Union shield cent (2010–present)
The 2005 act that authorized the redesign for the Bicentennial stated that another redesigned reverse for the Lincoln cent will be minted which "shall bear an image emblematic of President Lincoln's preservation of the United States of America as a single and united country". Eighteen designs were proposed for the reverse of the 2010 cent. On April 16, 2009 the Commission of Fine Arts (CFA) met and selected a design that showed 13 wheat sheaves bound together with a ring symbolizing American unity as one nation. Later this design was withdrawn because it was similar to coinage issued in Germany in the 1920s. The Citizens Coinage Advisory Committee later met and chose a design showing a Union shield with ONE CENT superimposed in a scroll; E Pluribus Unum was also depicted in the upper portion of the shield. In June 2009 the CFA met again and chose a design featuring a modern rendition of the American flag. As a part of the release ceremony for the last of the 2009 cents on November 12, the design for the 2010 cent was announced. The design chosen was the one that was chosen earlier by the CCAC. According to the Mint, the 13 stripes on the shield "represent the states joined in one compact union to support the Federal government, represented by the horizontal bar above." The Mint also noted that a shield was commonly used in paintings in the Capitol hallways painted by Constantino Brumidi, an artist in the Capitol active during the Lincoln Presidency. The obverse of the cent was also changed to a modern rendition of Brenner's design. The new Union Shield design replaces the Lincoln memorial in use since 1959. The coin was designed by artist Lyndall Bass and sculpted by US Mint sculptor-engraver Joseph Menna. In January 2010, the coins were released early in Puerto Rico; this was caused by a shortage of 2009-dated pennies on the island. The new design was released at a ceremony at the Abraham Lincoln Presidential Library in Springfield, Illinois on February 11, 2010.
Penny (United States coin)
The United States one-cent coin, commonly known as a penny, is a unit of currency equaling one one-hundredth of a United States dollar. The cent's symbol is ¢. Its obverse has featured the profile of President Abraham Lincoln since 1909, the centennial of his birth. From 1959 (the sesquicentennial of Lincoln's birth) to 2008, the reverse featured the Lincoln Memorial. Four different reverse designs in 2009 honored Lincoln's 200th birthday and a new, permanent reverse – the Union Shield – was introduced in 2010. The coin is 0.75 inches (19.05 mm) in diameter and 0.061 inches (1.55 mm) in thickness.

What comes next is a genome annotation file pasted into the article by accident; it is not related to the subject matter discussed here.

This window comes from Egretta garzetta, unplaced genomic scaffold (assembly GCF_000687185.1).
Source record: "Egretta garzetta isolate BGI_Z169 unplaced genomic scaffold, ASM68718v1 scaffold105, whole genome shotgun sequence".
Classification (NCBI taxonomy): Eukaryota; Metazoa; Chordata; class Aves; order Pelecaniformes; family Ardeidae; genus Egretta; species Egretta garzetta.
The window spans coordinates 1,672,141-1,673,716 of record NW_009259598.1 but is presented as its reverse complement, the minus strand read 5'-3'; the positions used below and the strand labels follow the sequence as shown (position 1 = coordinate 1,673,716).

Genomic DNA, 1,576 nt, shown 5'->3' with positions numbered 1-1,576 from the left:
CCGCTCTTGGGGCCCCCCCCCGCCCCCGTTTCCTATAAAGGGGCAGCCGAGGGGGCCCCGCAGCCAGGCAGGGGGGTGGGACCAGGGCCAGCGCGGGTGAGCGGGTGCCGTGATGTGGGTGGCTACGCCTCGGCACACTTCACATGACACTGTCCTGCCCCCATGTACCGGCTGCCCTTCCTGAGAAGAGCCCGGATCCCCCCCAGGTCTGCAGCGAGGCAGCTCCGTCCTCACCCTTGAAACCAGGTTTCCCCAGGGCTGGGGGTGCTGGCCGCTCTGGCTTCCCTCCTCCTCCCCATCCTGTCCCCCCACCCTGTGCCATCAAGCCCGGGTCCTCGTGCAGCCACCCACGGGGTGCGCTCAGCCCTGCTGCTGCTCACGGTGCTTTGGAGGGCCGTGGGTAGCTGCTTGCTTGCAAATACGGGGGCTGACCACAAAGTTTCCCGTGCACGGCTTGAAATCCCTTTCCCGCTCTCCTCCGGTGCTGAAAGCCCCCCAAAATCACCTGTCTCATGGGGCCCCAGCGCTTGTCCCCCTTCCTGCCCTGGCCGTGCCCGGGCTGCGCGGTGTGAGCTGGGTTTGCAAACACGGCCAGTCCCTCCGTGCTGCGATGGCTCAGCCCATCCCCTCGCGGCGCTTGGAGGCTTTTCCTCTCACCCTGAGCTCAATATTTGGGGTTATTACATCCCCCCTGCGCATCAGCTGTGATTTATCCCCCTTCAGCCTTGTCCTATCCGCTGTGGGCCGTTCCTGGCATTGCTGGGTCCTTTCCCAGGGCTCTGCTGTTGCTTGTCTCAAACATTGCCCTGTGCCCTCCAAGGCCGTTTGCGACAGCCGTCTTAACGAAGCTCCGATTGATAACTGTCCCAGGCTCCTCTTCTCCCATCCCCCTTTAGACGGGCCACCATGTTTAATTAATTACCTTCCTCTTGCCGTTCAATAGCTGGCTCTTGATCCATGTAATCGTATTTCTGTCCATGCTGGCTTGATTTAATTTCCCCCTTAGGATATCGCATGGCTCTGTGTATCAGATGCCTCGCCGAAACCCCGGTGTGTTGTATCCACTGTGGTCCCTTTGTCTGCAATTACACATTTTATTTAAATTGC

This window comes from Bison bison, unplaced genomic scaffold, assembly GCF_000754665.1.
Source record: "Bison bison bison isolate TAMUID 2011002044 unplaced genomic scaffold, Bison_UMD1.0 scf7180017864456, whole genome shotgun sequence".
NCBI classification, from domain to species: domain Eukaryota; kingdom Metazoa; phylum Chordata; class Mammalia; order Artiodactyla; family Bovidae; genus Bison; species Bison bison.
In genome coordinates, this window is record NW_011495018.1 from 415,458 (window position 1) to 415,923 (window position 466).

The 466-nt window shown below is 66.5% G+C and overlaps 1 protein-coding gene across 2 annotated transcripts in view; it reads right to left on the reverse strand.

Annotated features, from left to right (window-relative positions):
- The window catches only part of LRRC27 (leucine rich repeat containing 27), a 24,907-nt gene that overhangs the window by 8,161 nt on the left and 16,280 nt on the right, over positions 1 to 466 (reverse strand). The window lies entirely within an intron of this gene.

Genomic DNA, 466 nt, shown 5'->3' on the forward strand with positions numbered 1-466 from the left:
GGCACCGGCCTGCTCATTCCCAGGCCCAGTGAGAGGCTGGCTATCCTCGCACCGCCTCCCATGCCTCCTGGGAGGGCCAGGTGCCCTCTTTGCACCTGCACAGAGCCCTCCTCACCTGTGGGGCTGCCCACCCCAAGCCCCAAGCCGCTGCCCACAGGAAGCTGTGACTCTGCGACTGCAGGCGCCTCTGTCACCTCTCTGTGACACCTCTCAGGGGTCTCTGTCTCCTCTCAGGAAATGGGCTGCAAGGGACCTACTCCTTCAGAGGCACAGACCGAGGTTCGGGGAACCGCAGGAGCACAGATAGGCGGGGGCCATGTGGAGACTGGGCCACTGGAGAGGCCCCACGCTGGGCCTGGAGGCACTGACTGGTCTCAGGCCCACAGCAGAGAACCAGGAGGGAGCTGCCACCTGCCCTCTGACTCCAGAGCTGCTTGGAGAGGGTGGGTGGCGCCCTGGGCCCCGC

The U.S. Mint's official name for a penny is "cent" and the U.S. Treasury's official name is "one cent piece". The colloquial term penny derives from the British coin of the same name, the pre-decimal version of which had a similar value. In American English, pennies is the plural form. (The plural forms pence and pee—standard in British English—are not used in American English.)
As of 2013, based on the US Mint Annual Report released in 2014, it costs the U.S. Mint 1.83 cents (down from 2.41 cents in 2011) to make one cent because of the cost of materials, production, and distribution. This figure includes the Mint’s fixed components for distribution and fabrication, as well as Mint overhead allocated to the penny. Fixed costs and overhead would have to be absorbed by other circulating coins without the penny. The loss in profitability due to producing the one cent coin in the United States for the year of 2013 was $55,000,000. This was a slight decrease from 2012, the year before, which had a production loss of $58,000,000.
The Lincoln cent is the current one cent coin of the U.S. dollar. It was adopted in 1909, replacing the Indian Head cent. Its reverse was changed in 1959 from a wheat stalks design to a design which includes the Lincoln Memorial (to commemorate Lincoln's sesquicentennial) and was replaced again in 2009 with four new designs to commemorate Lincoln's bicentennial. There are more one-cent coins produced than any other denomination, which makes the Lincoln cent a familiar item. In its lifespan, this coin has weathered both world wars, one of which temporarily changed its composition as part of the war effort. The obverse is the longest design used for any circulating American currency.
Flowing Hair Chain (1793)
Flowing Hair Wreath (1793)
Liberty Cap (1793–1796)
Draped bust (1796–1807)
Classic Head (1808–1814)
Braided Hair (1839–1857)
Flying Eagle (1856–1858)
Indian Head (1859–1909)
Lincoln Wheat (1909–1958)
Lincoln Memorial (1959–2008)
Lincoln Bicentennial 4 reverse designs (2009)
Lincoln Union Shield (2010–Present)
Penny debate in the United States
It has been suggested that the cent should be eliminated as a unit of currency for several reasons including that many Americans do not actually spend them, but rather only receive them in change at stores and proceed to return them to a bank for higher denomination currencies, or cash them in at coin counting kiosks. Most modern vending machines do not accept pennies, further diminishing their utility, and the production cost (figured in U.S. Dollars) now exceeds the face value of the coin, caused by increasing inflation. In 2001 and 2006, for example, United States Representative Jim Kolbe (R) of Arizona introduced bills which would have stopped production of pennies (in 2001, the Legal Tender Modernization Act, and in 2006, the Currency Overhaul for an Industrious Nation [COIN] Act).
In anticipation of the business of melting down US pennies and US nickels for profit, the US Mint, which is a part of the US Department of the Treasury, implemented new regulations on December 14, 2006, which criminalize the melting of pennies and nickels and place limits on export of the coins. Violators can be punished with a fine of up to $10,000 USD and/or imprisoned for a maximum of five years.